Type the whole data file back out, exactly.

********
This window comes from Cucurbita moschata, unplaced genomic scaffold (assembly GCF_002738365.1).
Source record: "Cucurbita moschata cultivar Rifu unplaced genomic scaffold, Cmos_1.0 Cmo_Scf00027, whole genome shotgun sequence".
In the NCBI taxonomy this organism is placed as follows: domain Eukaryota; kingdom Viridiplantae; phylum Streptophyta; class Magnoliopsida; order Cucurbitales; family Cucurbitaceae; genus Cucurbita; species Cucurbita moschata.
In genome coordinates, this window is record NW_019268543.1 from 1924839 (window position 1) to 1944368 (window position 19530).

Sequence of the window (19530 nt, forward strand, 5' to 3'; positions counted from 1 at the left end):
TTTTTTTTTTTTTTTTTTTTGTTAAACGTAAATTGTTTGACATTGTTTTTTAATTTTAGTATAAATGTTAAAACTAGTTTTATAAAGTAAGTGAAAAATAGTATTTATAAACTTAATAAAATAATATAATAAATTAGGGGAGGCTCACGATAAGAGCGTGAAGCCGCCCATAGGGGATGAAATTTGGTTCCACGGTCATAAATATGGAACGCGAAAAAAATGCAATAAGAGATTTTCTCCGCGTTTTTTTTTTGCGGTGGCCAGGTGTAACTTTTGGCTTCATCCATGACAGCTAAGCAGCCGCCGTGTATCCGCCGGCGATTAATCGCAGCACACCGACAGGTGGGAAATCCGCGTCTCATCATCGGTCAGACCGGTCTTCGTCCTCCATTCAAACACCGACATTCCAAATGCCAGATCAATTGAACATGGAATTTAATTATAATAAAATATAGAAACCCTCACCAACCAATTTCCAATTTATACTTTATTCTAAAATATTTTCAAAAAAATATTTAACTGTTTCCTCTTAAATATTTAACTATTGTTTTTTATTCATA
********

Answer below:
This window comes from Cucurbita moschata, unplaced genomic scaffold (assembly GCF_002738365.1).
Source record: "Cucurbita moschata cultivar Rifu unplaced genomic scaffold, Cmos_1.0 Cmo_Scf00027, whole genome shotgun sequence".
In the NCBI taxonomy this organism is placed as follows: domain Eukaryota; kingdom Viridiplantae; phylum Streptophyta; class Magnoliopsida; order Cucurbitales; family Cucurbitaceae; genus Cucurbita; species Cucurbita moschata.
In genome coordinates, this window is record NW_019268543.1 from 1924839 (window position 1) to 1944368 (window position 19530).

Sequence of the window (19530 nt, forward strand, 5' to 3'; positions counted from 1 at the left end):
TTTTTTTTTTTTTTTTTTTTGTTAAACGTAAATTGTTTGACATTGTTTTTTAATTTTAGTATAAATGTTAAAACTAGTTTTATAAAGTAAGTGAAAAATAGTATTTATAAACTTAATAAAATAATATAATAAATTAGGGGAGGCTCACGATAAGAGCGTGAAGCCGCCCATAGGGGATGAAATTTGGTTCCACGGTCATAAATATGGAACGCGAAAAAAATGCAATAAGAGATTTTCTCCGCGTTTTTTTTTTGCGGTGGCCAGGTGTAACTTTTGGCTTCATCCATGACAGCTAAGCAGCCGCCGTGTATCCGCCGGCGATTAATCGCAGCACACCGACAGGTGGGAAATCCGCGTCTCATCATCGGTCAGACCGGTCTTCGTCCTCCATTCAAACACCGACATTCCAAATGCCAGATCAATTGAACATGGAATTTAATTATAATAAAATATAGAAACCCTCACCAACCAATTTCCAATTTATACTTTATTCTAAAATATTTTCAAAAAAATATTTAACTGTTTCCTCTTAAATATTTAACTATTGTTTTTTATTCATA